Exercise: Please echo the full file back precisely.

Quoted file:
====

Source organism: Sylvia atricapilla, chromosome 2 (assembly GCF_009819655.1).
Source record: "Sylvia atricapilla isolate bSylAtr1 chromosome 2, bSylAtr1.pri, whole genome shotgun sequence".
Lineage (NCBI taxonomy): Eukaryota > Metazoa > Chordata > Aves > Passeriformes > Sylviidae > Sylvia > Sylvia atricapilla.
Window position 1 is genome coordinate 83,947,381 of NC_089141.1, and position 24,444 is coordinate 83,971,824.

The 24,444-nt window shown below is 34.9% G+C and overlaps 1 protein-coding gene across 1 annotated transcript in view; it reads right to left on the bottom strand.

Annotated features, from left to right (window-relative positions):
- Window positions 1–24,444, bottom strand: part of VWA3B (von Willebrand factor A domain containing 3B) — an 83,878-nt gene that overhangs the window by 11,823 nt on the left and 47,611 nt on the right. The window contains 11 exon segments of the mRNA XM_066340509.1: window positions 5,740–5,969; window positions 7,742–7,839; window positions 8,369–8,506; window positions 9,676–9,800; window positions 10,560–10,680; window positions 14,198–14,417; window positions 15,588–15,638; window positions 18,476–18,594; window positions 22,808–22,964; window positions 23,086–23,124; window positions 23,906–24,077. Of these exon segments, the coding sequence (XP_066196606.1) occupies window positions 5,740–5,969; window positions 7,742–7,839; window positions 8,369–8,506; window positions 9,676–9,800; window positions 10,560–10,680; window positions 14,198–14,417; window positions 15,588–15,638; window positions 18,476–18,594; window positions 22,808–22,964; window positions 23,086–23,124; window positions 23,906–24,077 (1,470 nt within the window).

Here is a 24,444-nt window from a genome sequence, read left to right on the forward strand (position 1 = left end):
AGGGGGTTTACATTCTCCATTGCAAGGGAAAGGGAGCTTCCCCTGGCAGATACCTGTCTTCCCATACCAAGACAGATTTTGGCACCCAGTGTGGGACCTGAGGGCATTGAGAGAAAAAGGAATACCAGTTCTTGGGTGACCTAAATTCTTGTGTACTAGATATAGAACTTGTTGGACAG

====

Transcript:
Source organism: Sylvia atricapilla, chromosome 2 (assembly GCF_009819655.1).
Source record: "Sylvia atricapilla isolate bSylAtr1 chromosome 2, bSylAtr1.pri, whole genome shotgun sequence".
Lineage (NCBI taxonomy): Eukaryota > Metazoa > Chordata > Aves > Passeriformes > Sylviidae > Sylvia > Sylvia atricapilla.
Window position 1 is genome coordinate 83,947,381 of NC_089141.1, and position 24,444 is coordinate 83,971,824.

The 24,444-nt window shown below is 34.9% G+C and overlaps 1 protein-coding gene across 1 annotated transcript in view; it reads right to left on the bottom strand.

Annotated features, from left to right (window-relative positions):
- Window positions 1–24,444, bottom strand: part of VWA3B (von Willebrand factor A domain containing 3B) — an 83,878-nt gene that overhangs the window by 11,823 nt on the left and 47,611 nt on the right. The window contains 11 exon segments of the mRNA XM_066340509.1: window positions 5,740–5,969; window positions 7,742–7,839; window positions 8,369–8,506; window positions 9,676–9,800; window positions 10,560–10,680; window positions 14,198–14,417; window positions 15,588–15,638; window positions 18,476–18,594; window positions 22,808–22,964; window positions 23,086–23,124; window positions 23,906–24,077. Of these exon segments, the coding sequence (XP_066196606.1) occupies window positions 5,740–5,969; window positions 7,742–7,839; window positions 8,369–8,506; window positions 9,676–9,800; window positions 10,560–10,680; window positions 14,198–14,417; window positions 15,588–15,638; window positions 18,476–18,594; window positions 22,808–22,964; window positions 23,086–23,124; window positions 23,906–24,077 (1,470 nt within the window).

Here is a 24,444-nt window from a genome sequence, read left to right on the forward strand (position 1 = left end):
AGGGGGTTTACATTCTCCATTGCAAGGGAAAGGGAGCTTCCCCTGGCAGATACCTGTCTTCCCATACCAAGACAGATTTTGGCACCCAGTGTGGGACCTGAGGGCATTGAGAGAAAAAGGAATACCAGTTCTTGGGTGACCTAAATTCTTGTGTACTAGATATAGAACTTGTTGGACAG